Fuck Yeah Solar System!
"This kind of abundance can't be produced by anything but a supernova."

This blog is all about our celestial neighborhood.
I hope our solar system inspires you the way it continually inspires me.
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Saturn has many moons (62!) and this photo, taken by the amazing Cassini, is of the moon Enceladus. Enceladus can be seen spewing ice and other gases into space. This process is known as cryovolcanism. Scientists believe that Enceladus has only been active 1-20% of its existence so we are extremely lucky that Cassini was able to catch this image.

Saturn has many moons (62!) and this photo, taken by the amazing Cassini, is of the moon Enceladus. Enceladus can be seen spewing ice and other gases into space. This process is known as cryovolcanism. Scientists believe that Enceladus has only been active 1-20% of its existence so we are extremely lucky that Cassini was able to catch this image.

This is an amazing image: Saturn’s moon Janus is above the rings, and Saturn’s second largest moon Rhea is below, somewhat obscured by Saturn’s awesome rings. Cassini again mesmerizes!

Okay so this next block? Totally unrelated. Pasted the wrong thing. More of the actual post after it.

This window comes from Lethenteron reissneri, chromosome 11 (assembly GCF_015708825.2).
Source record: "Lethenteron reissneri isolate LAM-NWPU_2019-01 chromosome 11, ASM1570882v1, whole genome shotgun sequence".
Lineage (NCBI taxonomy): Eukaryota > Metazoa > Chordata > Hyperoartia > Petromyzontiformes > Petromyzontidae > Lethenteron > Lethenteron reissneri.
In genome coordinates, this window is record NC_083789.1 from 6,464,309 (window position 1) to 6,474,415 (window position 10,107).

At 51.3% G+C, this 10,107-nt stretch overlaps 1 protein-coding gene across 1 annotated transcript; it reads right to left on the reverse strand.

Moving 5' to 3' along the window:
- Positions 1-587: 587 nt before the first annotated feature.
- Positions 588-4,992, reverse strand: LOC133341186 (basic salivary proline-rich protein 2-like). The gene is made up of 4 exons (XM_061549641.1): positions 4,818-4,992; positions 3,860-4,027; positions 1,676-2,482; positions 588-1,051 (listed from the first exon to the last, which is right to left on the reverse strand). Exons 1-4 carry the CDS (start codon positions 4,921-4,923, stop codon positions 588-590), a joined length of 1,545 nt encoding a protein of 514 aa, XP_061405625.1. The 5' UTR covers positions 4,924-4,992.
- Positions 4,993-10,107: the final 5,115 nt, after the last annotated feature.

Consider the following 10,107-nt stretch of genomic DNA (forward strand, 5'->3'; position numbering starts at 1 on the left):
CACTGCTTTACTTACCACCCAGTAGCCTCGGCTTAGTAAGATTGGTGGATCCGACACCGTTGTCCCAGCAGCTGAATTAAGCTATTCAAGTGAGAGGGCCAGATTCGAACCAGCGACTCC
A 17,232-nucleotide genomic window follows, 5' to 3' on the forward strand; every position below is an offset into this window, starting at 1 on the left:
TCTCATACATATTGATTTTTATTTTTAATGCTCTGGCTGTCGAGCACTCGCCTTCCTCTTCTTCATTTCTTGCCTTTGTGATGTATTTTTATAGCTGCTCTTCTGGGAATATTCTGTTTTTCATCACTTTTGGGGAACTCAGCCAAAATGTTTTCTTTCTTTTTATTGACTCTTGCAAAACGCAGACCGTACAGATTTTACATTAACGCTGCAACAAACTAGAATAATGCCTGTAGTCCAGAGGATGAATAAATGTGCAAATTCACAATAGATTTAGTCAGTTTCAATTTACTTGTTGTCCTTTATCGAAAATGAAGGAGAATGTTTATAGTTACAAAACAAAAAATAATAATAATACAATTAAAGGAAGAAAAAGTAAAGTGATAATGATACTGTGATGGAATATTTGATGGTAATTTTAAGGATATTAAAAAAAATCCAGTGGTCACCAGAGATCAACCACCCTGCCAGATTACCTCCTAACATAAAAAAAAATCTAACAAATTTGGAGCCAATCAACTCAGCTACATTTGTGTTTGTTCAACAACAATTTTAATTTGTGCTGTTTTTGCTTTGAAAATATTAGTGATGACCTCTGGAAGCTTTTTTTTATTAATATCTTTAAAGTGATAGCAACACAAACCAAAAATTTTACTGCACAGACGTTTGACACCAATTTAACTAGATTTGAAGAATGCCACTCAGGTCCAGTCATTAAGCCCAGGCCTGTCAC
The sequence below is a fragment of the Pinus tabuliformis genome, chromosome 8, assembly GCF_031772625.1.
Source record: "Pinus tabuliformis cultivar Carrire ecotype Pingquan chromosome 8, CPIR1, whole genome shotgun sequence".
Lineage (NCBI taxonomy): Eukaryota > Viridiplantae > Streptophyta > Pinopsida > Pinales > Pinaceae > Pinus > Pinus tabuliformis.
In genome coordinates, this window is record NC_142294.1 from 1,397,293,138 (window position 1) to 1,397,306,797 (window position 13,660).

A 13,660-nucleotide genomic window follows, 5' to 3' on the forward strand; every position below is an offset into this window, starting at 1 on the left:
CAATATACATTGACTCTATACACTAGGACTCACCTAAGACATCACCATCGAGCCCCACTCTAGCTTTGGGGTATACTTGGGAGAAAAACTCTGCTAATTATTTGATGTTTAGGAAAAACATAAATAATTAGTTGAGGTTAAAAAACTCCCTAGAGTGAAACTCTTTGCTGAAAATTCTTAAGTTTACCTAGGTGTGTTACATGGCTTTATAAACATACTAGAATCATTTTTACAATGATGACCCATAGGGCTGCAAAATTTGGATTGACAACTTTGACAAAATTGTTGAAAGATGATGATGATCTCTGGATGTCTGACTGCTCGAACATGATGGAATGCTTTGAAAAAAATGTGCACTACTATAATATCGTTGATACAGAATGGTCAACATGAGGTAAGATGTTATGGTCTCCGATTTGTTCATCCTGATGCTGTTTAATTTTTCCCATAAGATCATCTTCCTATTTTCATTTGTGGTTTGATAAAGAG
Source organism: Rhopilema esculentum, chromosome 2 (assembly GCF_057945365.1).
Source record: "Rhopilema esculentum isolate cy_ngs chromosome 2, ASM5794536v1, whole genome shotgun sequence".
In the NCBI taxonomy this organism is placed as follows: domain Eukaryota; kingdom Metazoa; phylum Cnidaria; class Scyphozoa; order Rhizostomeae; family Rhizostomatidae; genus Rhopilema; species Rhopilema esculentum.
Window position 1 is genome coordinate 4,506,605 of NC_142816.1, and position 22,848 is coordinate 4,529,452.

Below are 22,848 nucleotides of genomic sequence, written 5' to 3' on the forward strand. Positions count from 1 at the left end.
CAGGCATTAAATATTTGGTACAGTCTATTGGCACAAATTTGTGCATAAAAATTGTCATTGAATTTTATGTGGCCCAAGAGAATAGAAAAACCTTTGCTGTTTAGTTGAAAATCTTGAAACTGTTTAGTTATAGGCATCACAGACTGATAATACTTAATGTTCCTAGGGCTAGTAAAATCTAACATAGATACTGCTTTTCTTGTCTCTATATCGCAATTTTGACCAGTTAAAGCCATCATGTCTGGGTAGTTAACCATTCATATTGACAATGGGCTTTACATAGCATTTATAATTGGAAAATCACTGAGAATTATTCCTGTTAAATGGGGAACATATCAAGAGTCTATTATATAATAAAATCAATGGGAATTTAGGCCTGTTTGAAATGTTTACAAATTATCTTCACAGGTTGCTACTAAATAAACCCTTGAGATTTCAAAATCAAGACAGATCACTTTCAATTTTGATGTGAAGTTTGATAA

This is an amazing image: Saturn’s moon Janus is above the rings, and Saturn’s second largest moon Rhea is below, somewhat obscured by Saturn’s awesome rings. Cassini again mesmerizes!

itsfullofstars:

(via nationalgeographicdaily) 

Full Moon RisingPhoto: Stefan Seip
The full moon seems to perch amid the trees in a picture taken near Stuttgart, Germany, in March and released last week. The moon looks larger on the horizon than when it’s overhead because of an optical effect called the Ponzo Illusion: The human brain perceives the sky as a dome, so we subconsciously think the moon is farther away—and thus larger—when it’s on the horizon than when it’s above us. 

itsfullofstars:

(via nationalgeographicdaily)
 

Full Moon Rising
Photo: Stefan Seip

The full moon seems to perch amid the trees in a picture taken near Stuttgart, Germany, in March and released last week. The moon looks larger on the horizon than when it’s overhead because of an optical effect called the Ponzo Illusion: The human brain perceives the sky as a dome, so we subconsciously think the moon is farther away—and thus larger—when it’s on the horizon than when it’s above us. 

itsfullofstars: